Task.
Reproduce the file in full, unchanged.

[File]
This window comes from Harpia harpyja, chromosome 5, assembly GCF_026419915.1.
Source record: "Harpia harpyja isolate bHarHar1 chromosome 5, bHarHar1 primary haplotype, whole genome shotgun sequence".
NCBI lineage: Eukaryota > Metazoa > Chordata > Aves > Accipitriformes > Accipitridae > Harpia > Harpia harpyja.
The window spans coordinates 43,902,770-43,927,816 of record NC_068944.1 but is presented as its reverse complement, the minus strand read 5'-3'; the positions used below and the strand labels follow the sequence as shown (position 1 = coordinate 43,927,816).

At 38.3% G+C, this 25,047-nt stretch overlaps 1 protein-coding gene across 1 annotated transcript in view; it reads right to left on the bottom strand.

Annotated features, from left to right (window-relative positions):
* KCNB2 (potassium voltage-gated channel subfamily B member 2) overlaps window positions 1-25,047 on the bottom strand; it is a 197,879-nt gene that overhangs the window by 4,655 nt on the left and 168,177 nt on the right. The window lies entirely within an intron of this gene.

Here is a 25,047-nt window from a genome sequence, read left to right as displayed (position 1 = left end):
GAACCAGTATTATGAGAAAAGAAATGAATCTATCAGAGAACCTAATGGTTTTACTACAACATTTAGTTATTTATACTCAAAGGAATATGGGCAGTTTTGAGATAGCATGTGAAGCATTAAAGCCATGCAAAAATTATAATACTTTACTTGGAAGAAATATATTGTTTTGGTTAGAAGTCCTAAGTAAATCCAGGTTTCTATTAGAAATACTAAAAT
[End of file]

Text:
This window comes from Harpia harpyja, chromosome 5, assembly GCF_026419915.1.
Source record: "Harpia harpyja isolate bHarHar1 chromosome 5, bHarHar1 primary haplotype, whole genome shotgun sequence".
NCBI lineage: Eukaryota > Metazoa > Chordata > Aves > Accipitriformes > Accipitridae > Harpia > Harpia harpyja.
The window spans coordinates 43,902,770-43,927,816 of record NC_068944.1 but is presented as its reverse complement, the minus strand read 5'-3'; the positions used below and the strand labels follow the sequence as shown (position 1 = coordinate 43,927,816).

At 38.3% G+C, this 25,047-nt stretch overlaps 1 protein-coding gene across 1 annotated transcript in view; it reads right to left on the bottom strand.

Annotated features, from left to right (window-relative positions):
* KCNB2 (potassium voltage-gated channel subfamily B member 2) overlaps window positions 1-25,047 on the bottom strand; it is a 197,879-nt gene that overhangs the window by 4,655 nt on the left and 168,177 nt on the right. The window lies entirely within an intron of this gene.

Here is a 25,047-nt window from a genome sequence, read left to right as displayed (position 1 = left end):
GAACCAGTATTATGAGAAAAGAAATGAATCTATCAGAGAACCTAATGGTTTTACTACAACATTTAGTTATTTATACTCAAAGGAATATGGGCAGTTTTGAGATAGCATGTGAAGCATTAAAGCCATGCAAAAATTATAATACTTTACTTGGAAGAAATATATTGTTTTGGTTAGAAGTCCTAAGTAAATCCAGGTTTCTATTAGAAATACTAAAAT